Senate Shoots Down Mayorkas Impeachment

( – It was months in the making — a Senate impeachment trial for the history books. For the first time since 1876, a member of the president’s cabinet was impeached by the House of Representatives and put on trial in the Senate. Then, in the blink of an eye, it was over.

Impeachment of DHS Secretary

The House filed two articles of impeachment against Homeland Security Secretary Alejandro Mayorkas. The first article alleged he “willfully and systematically refused” to enforce the nation’s immigration laws. The second article accused him of lying to investigators and breaching the public’s trust.

House impeachment managers walked the articles of impeachment over to the Senate on April 16. Under congressional rules, the upper chamber was obligated to hold a trial once they received the articles from the House. Senate Majority Leader Chuck Schumer (D-NY) previously said he wanted to address the impeachment “as expeditiously as possible.”

The House demanded the Senate hold the trial. Speaker of the House Mike Johnson (R-LA) accused Schumer of being the “only impediment to delivering accountability for the American people.”

Senate Trial Begins…and Ends

On April 17, members of the Senate were sworn in for the impeachment trial of Homeland Security Secretary Alejandro Mayorkas. Schumer opened the proceedings in the upper chamber by offering Republicans a time agreement. This would allow them a certain amount of time to debate the articles of impeachment.

The time agreement would have also allowed them to vote on points of order and trial resolutions. Senator Eric Schmitt (R-MO) objected to the motion. He accused the majority leader of setting the US Constitution on fire.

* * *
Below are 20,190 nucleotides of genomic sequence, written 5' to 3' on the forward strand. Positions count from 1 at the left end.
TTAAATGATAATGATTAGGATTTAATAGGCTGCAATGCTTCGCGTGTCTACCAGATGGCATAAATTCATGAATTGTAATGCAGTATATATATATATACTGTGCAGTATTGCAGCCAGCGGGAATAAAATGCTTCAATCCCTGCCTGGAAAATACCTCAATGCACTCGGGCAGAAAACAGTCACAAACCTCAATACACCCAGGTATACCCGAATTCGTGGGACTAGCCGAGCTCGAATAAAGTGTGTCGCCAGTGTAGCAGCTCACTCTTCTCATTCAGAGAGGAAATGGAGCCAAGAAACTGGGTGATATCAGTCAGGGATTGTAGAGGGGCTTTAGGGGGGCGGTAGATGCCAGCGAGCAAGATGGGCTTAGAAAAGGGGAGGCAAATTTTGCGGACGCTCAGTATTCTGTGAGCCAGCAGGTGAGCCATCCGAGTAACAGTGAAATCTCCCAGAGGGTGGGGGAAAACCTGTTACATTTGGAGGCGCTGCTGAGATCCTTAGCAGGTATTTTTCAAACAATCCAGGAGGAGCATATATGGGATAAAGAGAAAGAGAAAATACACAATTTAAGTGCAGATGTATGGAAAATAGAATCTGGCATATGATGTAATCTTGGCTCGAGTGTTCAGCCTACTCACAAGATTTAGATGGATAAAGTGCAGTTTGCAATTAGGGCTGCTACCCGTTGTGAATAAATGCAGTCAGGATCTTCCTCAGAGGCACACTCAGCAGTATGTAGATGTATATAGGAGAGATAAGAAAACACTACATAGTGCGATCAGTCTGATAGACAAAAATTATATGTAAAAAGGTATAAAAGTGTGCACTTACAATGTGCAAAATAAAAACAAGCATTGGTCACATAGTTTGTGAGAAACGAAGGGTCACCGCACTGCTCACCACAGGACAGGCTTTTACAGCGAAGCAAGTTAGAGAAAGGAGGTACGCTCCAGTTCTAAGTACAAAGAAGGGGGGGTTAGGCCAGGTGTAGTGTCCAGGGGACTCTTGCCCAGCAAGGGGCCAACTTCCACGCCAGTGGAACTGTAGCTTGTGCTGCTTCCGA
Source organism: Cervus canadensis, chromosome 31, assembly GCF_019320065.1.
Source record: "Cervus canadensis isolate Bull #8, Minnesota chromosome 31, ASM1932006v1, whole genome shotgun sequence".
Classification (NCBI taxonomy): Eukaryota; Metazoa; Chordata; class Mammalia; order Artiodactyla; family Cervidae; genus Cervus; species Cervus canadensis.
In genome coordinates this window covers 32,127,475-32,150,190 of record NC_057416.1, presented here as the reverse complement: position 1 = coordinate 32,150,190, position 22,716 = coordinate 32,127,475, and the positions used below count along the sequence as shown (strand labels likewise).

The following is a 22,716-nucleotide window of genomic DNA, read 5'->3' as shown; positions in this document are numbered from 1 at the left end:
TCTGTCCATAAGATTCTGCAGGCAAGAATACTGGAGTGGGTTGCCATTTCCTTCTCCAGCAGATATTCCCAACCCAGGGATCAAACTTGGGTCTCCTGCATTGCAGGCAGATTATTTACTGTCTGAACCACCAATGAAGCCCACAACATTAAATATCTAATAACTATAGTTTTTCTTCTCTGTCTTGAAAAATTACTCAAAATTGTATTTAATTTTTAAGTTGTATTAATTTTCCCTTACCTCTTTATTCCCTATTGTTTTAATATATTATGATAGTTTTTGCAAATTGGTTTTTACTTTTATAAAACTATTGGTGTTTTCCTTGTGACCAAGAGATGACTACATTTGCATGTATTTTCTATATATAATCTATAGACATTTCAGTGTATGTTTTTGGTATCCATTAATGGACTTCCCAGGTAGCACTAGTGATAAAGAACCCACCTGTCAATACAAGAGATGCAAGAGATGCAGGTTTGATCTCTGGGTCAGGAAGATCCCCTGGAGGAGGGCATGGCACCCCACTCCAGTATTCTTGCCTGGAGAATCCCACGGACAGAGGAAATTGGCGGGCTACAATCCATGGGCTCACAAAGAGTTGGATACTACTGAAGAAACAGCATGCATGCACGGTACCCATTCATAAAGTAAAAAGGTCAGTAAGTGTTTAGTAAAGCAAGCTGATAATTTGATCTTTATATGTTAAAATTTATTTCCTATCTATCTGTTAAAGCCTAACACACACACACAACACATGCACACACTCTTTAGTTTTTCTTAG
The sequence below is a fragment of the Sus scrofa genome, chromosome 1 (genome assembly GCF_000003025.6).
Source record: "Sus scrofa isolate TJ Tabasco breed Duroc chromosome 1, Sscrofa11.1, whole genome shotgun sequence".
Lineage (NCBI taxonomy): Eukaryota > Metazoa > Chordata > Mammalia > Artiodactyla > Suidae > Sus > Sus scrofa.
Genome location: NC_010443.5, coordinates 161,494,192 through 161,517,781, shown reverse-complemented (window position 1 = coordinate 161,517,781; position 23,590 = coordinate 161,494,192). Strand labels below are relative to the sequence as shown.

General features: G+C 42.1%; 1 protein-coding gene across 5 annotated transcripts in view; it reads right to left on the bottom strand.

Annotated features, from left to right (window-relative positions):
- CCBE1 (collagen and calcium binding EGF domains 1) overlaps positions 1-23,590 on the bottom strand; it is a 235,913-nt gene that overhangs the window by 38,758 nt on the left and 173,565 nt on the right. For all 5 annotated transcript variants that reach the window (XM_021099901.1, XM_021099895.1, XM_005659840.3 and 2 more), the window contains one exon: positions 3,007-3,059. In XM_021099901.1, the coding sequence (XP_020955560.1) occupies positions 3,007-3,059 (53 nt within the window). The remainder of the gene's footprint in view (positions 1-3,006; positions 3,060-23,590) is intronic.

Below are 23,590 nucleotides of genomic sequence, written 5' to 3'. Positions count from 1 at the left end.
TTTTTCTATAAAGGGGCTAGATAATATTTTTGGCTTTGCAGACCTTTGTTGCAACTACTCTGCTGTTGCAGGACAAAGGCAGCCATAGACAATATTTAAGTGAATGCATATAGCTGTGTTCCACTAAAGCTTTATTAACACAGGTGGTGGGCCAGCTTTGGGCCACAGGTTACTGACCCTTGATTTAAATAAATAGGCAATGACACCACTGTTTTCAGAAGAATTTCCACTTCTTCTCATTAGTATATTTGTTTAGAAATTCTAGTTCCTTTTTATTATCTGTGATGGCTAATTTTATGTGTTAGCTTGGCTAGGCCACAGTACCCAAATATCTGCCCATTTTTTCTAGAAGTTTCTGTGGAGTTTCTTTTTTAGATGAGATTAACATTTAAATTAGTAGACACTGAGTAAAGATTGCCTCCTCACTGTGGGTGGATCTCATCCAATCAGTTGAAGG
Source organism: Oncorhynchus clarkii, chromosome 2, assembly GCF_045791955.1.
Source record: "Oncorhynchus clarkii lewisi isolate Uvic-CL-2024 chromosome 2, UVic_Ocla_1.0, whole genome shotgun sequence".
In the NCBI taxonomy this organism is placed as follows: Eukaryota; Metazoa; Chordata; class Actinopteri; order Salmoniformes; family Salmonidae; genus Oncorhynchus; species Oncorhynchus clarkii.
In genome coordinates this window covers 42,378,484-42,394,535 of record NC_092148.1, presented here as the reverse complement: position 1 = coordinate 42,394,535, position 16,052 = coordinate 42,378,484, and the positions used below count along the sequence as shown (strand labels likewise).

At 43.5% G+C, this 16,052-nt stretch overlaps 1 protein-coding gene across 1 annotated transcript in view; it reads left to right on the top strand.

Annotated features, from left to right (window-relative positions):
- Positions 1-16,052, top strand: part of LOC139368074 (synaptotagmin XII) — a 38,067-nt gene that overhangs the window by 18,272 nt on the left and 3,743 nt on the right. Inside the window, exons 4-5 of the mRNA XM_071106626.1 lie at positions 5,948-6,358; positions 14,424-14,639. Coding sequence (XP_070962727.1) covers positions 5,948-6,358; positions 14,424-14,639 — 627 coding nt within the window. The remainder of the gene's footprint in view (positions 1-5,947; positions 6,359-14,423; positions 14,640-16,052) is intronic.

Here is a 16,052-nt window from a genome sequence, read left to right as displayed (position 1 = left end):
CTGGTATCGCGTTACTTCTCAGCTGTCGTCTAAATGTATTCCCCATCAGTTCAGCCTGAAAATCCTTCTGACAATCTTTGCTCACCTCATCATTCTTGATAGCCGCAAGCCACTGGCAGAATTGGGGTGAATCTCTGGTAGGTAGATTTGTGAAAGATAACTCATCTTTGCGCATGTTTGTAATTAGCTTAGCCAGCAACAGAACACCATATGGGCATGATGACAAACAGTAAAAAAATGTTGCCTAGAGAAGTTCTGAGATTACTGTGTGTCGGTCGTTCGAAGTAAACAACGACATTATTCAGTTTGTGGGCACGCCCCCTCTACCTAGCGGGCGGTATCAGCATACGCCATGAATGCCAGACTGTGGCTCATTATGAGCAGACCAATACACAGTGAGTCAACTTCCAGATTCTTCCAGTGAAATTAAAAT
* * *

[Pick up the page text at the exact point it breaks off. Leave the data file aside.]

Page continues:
Schumer used Schmitt’s objection as the perfect time to hold a vote on whether the articles of impeachment were unconstitutional. The first article of impeachment was declared unconstitutional by a 51-to-48 vote along party lines. Senator Lisa Murkowski (R-AK) voted “present.”

Senators then took up the second article, and it fell, too. That vote was completely along party lines, 51-to-49.

After the votes, Schumer moved to dismiss both charges. The majority leader argued the Senate could not convict Cabinet members of high crimes and misdemeanors for merely carrying out the policies of the US president they serve. The New York Times reported Schumer said it would have been a “grave mistake” to move forward and validate House Republicans’ “gross abuse” of power.

The impeachment proceedings lasted approximately three hours.

After the proceedings ended, Conservatives warned that Schumer set a bad precedent. Senator Mitch McConnell (R-KY) said it was an “unprecedented” move in the chamber’s history.

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